Mental health professionals use the Holmes-Rahe Scale to measure the stressfulness of major life events. On this scale, divorce ranks second, placing only after the death of a close loved one. Consequently, if you are thinking of ending your marriage, you should expect to experience some stress.
Staying mentally and emotionally healthy will help you make proactive decisions about your divorce. While you should not be too hard on yourself, implementing the following four tips may keep stress from becoming overwhelming.
1. Avoid power battles
Divorce is often the perfect environment for soon-to-be ex-spouses to engage in power struggles. If you are constantly battling with your husband or wife, though, you may inadvertently increase your stress levels. Therefore, even if you ultimately cannot keep your divorce amicable, consider picking your battles carefully and thoughtfully.
2. Focus on physical health
Physical exercise is one of the more effective ways to keep stress in check. Before, during and after your divorce, try to stick to an exercise regimen. Even 30 minutes of physical activity each week may make a considerable difference in your mental health.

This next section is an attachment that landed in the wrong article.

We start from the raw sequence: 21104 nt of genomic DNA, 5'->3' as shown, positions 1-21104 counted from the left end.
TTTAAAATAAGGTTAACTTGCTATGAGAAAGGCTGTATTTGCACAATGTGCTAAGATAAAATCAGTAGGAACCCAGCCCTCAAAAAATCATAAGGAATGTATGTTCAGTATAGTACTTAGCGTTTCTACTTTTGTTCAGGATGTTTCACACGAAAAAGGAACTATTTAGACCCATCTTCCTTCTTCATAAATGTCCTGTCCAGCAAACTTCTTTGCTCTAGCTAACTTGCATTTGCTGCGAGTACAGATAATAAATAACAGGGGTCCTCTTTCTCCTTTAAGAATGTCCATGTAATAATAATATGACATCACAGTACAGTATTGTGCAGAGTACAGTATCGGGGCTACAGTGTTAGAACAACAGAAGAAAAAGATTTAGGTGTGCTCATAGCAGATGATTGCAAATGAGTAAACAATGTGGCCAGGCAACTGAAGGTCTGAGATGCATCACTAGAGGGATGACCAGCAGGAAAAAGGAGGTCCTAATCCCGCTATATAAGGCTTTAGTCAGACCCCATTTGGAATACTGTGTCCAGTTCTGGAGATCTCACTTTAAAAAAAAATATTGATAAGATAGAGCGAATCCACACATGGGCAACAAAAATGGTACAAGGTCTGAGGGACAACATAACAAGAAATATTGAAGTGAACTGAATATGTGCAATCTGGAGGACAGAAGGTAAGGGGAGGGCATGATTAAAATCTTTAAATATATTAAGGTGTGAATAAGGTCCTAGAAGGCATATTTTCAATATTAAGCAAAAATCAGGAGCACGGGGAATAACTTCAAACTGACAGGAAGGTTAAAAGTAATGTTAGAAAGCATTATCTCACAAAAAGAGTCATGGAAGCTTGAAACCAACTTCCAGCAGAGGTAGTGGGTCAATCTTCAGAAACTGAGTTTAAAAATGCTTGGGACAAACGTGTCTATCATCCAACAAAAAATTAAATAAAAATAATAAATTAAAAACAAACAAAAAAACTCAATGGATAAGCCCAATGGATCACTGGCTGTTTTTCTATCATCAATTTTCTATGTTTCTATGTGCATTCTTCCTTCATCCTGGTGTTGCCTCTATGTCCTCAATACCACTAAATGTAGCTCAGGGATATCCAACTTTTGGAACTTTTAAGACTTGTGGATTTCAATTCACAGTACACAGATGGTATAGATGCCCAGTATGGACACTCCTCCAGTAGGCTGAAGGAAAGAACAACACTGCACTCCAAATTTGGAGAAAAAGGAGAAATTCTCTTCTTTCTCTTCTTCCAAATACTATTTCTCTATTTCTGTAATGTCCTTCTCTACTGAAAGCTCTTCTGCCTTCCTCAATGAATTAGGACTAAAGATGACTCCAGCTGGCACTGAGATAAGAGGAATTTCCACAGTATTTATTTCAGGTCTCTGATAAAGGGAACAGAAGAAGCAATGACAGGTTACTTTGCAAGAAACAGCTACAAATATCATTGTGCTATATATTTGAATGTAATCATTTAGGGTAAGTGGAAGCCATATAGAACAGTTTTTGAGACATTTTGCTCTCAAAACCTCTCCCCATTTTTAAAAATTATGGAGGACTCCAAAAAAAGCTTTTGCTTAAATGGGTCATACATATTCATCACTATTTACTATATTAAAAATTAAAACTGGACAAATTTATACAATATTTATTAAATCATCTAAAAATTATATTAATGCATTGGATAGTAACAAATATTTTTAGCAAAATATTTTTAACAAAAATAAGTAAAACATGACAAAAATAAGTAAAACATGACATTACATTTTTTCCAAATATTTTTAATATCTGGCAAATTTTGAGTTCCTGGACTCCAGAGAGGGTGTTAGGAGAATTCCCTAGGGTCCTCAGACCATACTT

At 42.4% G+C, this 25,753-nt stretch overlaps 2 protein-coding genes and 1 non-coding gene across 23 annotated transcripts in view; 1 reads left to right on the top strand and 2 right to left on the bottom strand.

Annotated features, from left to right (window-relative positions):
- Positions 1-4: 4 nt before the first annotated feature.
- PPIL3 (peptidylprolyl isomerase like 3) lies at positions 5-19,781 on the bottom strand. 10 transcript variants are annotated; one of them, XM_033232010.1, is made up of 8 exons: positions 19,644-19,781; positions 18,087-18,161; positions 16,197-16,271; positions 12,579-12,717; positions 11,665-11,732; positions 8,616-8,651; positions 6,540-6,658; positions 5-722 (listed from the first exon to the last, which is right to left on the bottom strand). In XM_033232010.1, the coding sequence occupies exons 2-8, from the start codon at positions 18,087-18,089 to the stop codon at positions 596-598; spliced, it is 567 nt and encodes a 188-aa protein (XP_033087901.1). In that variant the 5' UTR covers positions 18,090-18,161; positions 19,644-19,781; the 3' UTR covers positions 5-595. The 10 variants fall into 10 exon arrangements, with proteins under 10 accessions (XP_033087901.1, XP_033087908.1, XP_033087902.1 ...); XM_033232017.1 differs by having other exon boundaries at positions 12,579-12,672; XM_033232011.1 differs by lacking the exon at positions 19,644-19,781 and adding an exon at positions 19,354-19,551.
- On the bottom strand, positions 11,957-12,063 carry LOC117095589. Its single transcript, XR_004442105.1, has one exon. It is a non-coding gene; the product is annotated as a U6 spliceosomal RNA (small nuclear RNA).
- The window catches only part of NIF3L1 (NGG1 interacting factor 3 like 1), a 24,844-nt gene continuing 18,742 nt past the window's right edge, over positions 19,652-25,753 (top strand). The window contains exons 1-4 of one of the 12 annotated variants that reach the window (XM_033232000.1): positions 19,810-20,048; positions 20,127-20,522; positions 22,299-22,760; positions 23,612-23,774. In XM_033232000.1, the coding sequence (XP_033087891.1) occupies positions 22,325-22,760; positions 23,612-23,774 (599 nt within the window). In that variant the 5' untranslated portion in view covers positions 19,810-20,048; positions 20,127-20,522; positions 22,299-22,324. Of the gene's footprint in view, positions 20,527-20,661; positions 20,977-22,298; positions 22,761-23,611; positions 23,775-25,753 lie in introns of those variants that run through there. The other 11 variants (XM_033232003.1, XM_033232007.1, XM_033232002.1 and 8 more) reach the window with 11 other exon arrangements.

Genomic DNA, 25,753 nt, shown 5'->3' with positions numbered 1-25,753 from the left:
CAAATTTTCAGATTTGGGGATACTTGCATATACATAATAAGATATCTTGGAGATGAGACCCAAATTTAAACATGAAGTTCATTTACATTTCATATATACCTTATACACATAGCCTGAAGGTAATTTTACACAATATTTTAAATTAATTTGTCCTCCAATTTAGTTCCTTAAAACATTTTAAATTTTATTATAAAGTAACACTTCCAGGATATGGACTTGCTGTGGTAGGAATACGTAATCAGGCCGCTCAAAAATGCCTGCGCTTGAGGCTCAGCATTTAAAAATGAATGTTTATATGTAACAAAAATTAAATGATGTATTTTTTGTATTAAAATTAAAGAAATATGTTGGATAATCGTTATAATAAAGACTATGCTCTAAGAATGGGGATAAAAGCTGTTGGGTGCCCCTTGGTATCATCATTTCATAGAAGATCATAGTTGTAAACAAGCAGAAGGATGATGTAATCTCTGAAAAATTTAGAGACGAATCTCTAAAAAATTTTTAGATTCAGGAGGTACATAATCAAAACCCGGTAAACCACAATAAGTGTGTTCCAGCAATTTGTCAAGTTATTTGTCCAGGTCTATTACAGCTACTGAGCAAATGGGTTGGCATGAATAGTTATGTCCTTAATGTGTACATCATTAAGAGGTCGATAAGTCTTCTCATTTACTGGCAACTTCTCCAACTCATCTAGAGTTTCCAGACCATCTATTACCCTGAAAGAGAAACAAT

3. Keep up with your hobbies
While your divorce may consume much of your attention, you should not neglect hobbies. Doing activities you enjoy may increase production of endorphins. These happiness hormones combat stress.
4. Get some help
You should not expect to get through your divorce without some assistance. If you notice your stress rising, you may want to think about seeking professional help. Talking to a therapist or visiting a psychiatrist may be beneficial.
If your divorce-related stress is physiological, a doctor may recommend medication to help you cope. Regardless, taking advantage of professional mental health services may help you minimize the many adverse psychological effects that often accompany divorce.